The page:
While that’s a lot fewer miles, it’s also a lot less money to lay out right off the bat. So if your budget is tight, the personal card might be a better option for you. Though if you can afford it, aim for the business card instead.
Related: Alaska Airlines Visa Business review
Both cards earn equivalently. The Alaska Airlines Visa Signature credit card racks up 3 miles per dollar on eligible Alaska purchases and 1 mile per dollar on everything else.
Alaska Airlines benefits
You won’t find many differences between the two cards’ day-of-travel perks, either.
Both the Alaska Airlines Visa Signature credit card and the Alaska Airlines Visa Business card afford cardholders a free checked bag for themselves and up to six guests on the same reservation. Cardholders with either product also receive 20% back on Alaska inflight purchases including food and Wi-Fi, and 50% off Alaska Lounge day passes, which represents a savings of $25 per person. Interestingly enough, priority boarding is not a perk with this card.
Even more importantly, though, both products reward cardholders with an annual Companion Fare, which is one of the most generous airline credit card companion certificates around. Basically, this is a buy-one-get-one-discounted deal (plus taxes and fees).
When you book a round-trip economy ticket on Alaska Airlines, you can use the Companion Fare to reserve a second ticket on the same reservation from $121 ($99 fare plus taxes and fees from $22).
The Companion Fare must be redeemed within 12 months of the issue date, though the actual travel can take place after that, which essentially extends its usefulness to nearly two years. Even better, both travelers accrue full mileage credit for their flights and are eligible for upgrades. The cardholder themselves doesn’t even have to be flying, but they must use their Alaska card to pay for the tickets. Depending on how you redeem your Companion Fare, it can be worth hundreds of dollars, especially on some of the airline’s more expensive routes, like those to Hawaii, and can more than offset either card’s annual fee each year.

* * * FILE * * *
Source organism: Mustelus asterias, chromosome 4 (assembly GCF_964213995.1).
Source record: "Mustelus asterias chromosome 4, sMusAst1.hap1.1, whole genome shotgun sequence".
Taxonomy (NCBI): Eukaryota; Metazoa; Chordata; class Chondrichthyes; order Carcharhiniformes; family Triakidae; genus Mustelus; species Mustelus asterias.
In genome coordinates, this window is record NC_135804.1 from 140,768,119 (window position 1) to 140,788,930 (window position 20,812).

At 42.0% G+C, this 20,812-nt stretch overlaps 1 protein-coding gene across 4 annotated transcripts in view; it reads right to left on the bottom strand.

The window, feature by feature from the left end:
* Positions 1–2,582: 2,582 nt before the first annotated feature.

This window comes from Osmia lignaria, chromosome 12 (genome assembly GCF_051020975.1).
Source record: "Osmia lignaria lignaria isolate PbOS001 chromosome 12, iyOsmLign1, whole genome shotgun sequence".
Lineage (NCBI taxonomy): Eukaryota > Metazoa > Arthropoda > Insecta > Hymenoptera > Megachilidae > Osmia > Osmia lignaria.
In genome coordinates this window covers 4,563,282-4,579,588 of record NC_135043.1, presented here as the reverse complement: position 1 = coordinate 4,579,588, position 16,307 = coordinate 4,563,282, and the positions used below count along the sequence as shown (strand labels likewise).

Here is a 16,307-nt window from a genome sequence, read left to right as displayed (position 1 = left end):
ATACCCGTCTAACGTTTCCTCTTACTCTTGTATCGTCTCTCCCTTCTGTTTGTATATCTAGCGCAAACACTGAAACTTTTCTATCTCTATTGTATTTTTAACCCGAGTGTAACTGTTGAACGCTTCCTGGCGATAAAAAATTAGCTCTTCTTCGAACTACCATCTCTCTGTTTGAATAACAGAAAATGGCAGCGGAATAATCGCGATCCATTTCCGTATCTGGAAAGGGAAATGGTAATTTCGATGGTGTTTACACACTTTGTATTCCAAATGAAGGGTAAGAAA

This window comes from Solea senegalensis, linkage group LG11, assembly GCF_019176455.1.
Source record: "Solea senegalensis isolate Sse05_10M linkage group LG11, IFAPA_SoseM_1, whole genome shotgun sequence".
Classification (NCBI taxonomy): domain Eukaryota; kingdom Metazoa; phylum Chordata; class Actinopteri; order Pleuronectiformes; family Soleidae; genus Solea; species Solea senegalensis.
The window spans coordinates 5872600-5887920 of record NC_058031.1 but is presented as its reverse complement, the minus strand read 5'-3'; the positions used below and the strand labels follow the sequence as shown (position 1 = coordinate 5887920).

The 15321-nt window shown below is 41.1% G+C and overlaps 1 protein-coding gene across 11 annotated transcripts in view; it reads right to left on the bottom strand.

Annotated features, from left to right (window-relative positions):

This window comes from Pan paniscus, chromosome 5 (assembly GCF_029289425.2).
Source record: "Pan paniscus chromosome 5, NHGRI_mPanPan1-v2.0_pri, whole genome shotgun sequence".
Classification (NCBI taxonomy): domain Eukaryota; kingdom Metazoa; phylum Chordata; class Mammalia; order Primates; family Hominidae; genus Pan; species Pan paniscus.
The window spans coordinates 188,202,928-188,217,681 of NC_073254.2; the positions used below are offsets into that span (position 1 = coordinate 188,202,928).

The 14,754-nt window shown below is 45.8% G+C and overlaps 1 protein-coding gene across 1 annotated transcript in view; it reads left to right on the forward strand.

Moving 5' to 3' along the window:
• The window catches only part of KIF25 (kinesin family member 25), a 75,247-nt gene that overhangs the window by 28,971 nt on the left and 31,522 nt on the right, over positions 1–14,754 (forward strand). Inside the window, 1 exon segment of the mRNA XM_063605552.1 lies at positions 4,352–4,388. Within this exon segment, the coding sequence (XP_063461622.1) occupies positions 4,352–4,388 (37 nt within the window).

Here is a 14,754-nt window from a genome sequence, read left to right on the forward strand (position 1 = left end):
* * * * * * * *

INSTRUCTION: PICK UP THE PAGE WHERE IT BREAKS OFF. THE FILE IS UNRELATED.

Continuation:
Business vs. personal
Given how similar the two cards are, your final and perhaps most significant consideration should be whether you need a personal credit card or if it’s worth applying for a business credit card.
There are a lot of reasons why a business credit card might be a better fit for your needs. Carrying and using one will help you separate your personal and work purchases, which in turn can even help boost your personal credit score over time. What’s more, if you are interested in applying for a Chase card in the future, the business card will not count toward your overall 5/24 limit, which can open up your options down the line.
You could even consider applying for both and raking in 110,000 Alaska miles to put toward future travel. While diversifying your points and miles is always a good idea, considering the value of Alaska miles and the fact that Mileage Plan does not have many great transfer partner options, opening both cards could be a good way to raise your balance in the short term.
Both are currently offering solid sign-up bonuses that not only include more miles than usual but also add a Companion Fare in the first year into the bargain, which probably is worth holding the card on its own. With up to $75 annual fees, neither is that expensive to carry year after year, and both confer decent day-of-travel benefits when actually flying on the airline.
Additional reporting by Chris Dong.
Featured photo by VDB Photos/Shutterstock.
Updated on 9/9/21